Rani Singh

Left: Cover of Harry Smith: The Avant-Garde in the American Vernacular (2010). Right: Harry Smith.

Harry Smith: The Avant-Garde in the American Vernacular celebrates Smith’s wide-ranging oeuvre and is available this month from Getty Publications. Here, Rani Singh, director of the Harry Smith Archives, discusses the book’s inception and Smith’s significance to the field. On January 28, the Hammer Museum will host a launch party with Patti Smith.

HARRY SMITH EMPHASIZED seeing the mundane in a creative light and would regularly ask people, “Have you been creative today?” Essentially, his search for synthesizing world cultures was what his artmaking and lifetime achievements were all about.

Although Smith was primarily known as a filmmaker and the producer of the Anthology of American Folk Music, his myriad collections of string figures, Seminole patchwork quilts, and tarot cards, as well as his involvement in peyote rituals and his art and painting practices, had not been looked at together. It is quite possible that people in the film world had no idea of his other endeavors and vice versa. So the Getty Research Institute thought that it would be a good idea to bring all these disciplines together for a symposium, which we did in 2001 and 2002.

The book brings together these disparate arenas of Smith’s life. It comprises reworked essays from the symposia, and we also commissioned additional texts and, most important, had a wealth of primary sources: interviews with Smith, full documentation of his presentations, and a lot of never-before-seen archival materials. We also had the ability to make scans of his 16-mm and 35-mm films, which is pretty astonishing because it gives us the opportunity to see each frame individually, and those frames are works of art unto themselves.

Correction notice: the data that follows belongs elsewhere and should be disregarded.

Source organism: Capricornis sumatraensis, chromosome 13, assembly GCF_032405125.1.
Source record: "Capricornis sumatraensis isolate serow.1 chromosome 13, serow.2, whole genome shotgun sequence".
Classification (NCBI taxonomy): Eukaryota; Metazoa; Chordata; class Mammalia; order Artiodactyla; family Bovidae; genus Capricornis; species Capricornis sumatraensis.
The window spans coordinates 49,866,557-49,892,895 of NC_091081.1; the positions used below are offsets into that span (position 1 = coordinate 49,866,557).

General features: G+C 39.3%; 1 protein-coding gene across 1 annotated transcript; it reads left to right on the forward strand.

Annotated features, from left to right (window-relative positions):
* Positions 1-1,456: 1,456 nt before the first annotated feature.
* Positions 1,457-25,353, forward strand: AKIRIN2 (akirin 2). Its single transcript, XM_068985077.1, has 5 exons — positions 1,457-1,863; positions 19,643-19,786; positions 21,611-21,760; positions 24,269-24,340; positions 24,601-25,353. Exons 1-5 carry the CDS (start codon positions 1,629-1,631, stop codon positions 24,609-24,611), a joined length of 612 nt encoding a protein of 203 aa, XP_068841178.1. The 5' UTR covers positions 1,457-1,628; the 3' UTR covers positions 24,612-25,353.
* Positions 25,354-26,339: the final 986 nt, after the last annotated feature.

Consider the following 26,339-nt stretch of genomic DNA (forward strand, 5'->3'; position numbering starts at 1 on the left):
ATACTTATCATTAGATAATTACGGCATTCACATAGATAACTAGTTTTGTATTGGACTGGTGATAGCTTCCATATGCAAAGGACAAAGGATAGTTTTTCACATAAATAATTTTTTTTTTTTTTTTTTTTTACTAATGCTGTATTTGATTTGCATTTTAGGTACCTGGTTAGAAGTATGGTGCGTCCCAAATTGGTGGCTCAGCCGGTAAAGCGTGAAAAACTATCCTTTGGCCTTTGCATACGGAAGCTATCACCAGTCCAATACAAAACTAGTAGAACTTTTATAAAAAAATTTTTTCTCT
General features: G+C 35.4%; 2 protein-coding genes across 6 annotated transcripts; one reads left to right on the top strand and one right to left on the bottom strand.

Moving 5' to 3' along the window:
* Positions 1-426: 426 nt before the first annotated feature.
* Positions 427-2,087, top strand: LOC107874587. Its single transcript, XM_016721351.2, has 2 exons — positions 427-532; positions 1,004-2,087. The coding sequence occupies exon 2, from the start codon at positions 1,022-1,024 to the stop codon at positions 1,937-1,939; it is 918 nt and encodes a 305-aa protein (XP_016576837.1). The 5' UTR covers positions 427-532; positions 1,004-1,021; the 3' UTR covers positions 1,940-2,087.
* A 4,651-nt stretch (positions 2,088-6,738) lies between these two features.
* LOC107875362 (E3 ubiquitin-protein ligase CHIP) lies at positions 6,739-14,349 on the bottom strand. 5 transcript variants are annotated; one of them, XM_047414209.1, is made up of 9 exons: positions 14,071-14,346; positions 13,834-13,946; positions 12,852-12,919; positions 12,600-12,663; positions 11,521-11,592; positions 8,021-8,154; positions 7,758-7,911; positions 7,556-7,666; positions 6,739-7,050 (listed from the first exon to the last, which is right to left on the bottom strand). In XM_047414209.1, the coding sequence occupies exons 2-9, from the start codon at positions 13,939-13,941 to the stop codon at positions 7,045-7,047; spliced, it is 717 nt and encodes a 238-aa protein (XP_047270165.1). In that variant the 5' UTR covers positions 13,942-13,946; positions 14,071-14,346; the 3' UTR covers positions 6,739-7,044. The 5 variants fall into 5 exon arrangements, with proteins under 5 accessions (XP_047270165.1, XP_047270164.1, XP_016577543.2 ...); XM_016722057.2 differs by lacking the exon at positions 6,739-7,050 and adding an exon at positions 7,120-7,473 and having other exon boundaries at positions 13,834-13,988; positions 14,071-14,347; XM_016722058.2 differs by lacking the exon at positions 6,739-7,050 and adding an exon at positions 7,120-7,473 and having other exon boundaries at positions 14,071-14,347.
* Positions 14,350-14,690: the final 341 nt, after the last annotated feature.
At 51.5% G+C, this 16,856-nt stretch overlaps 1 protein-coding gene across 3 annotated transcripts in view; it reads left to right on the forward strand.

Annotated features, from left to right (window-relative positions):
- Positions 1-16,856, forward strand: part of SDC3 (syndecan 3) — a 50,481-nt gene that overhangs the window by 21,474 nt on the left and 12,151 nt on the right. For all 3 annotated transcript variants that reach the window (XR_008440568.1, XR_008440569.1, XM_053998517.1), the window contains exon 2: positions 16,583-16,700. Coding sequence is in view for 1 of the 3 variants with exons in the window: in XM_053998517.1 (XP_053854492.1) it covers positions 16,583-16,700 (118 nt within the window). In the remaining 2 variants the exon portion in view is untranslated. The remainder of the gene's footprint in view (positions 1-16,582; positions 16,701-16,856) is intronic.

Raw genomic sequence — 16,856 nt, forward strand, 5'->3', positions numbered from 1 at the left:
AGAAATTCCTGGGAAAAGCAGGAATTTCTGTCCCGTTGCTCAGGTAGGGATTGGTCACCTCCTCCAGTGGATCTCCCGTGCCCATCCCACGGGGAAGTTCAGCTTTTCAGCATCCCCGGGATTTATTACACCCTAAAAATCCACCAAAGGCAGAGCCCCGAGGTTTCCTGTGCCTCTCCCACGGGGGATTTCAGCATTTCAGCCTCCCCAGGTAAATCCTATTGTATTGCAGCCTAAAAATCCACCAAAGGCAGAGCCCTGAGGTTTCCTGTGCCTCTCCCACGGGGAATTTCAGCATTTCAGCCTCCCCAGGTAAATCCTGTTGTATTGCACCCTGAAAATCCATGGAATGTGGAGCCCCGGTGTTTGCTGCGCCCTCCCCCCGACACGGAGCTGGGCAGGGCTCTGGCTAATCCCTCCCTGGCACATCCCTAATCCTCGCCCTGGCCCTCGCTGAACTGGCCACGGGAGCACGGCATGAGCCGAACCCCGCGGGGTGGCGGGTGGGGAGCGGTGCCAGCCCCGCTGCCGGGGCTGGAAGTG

To celebrate the book, we’re holding events in New York, Portland, Oregon, and Seattle. Patti Smith was an old and dear friend of Smith’s. She knew him when she was living with Robert Mapplethorpe at the Chelsea Hotel, and they spent a lot of time together. The new book speaks at length about that era. (Funnily enough, there’s an exhibition at the DOX Center for Contemporary Art in Prague on the Chelsea Hotel that reconstitutes Smith, Mapplethorpe, and Warhol’s rooms there.) I hope that the book reflects Smith’s search for melding multiple disciplines and approaches, a worldview that synthesizes different cultures and ways of doing things.

I was Harry’s assistant from 1988 until his death in November 1991, and when he passed away I started the Harry Smith Archives as a nonprofit and attempted to locate, collect, preserve, and present his materials, which, due to his irascible nature and peripatetic lifestyle, were essentially all around the globe. Smith lived a very bohemian life, to put it mildly. When I’d visit him, his stuff would be all chockablock––it was really an incredible experience. Whether he was staying at the Chelsea Hotel, at the Breslin Hotel, at Naropa Institute, or in a room in Allen Ginsberg’s apartment in the Lower East Side, it was always an experience. He would have a Seminole patchwork hanging up or a frozen bird in the freezer or a film project in the works and stacks and stacks of books. The room usually had a unique odor, a mix of marijuana and Salem 100 cigarettes and whatever kind of beer or cheap vodka was on sale that week. It was all very heady.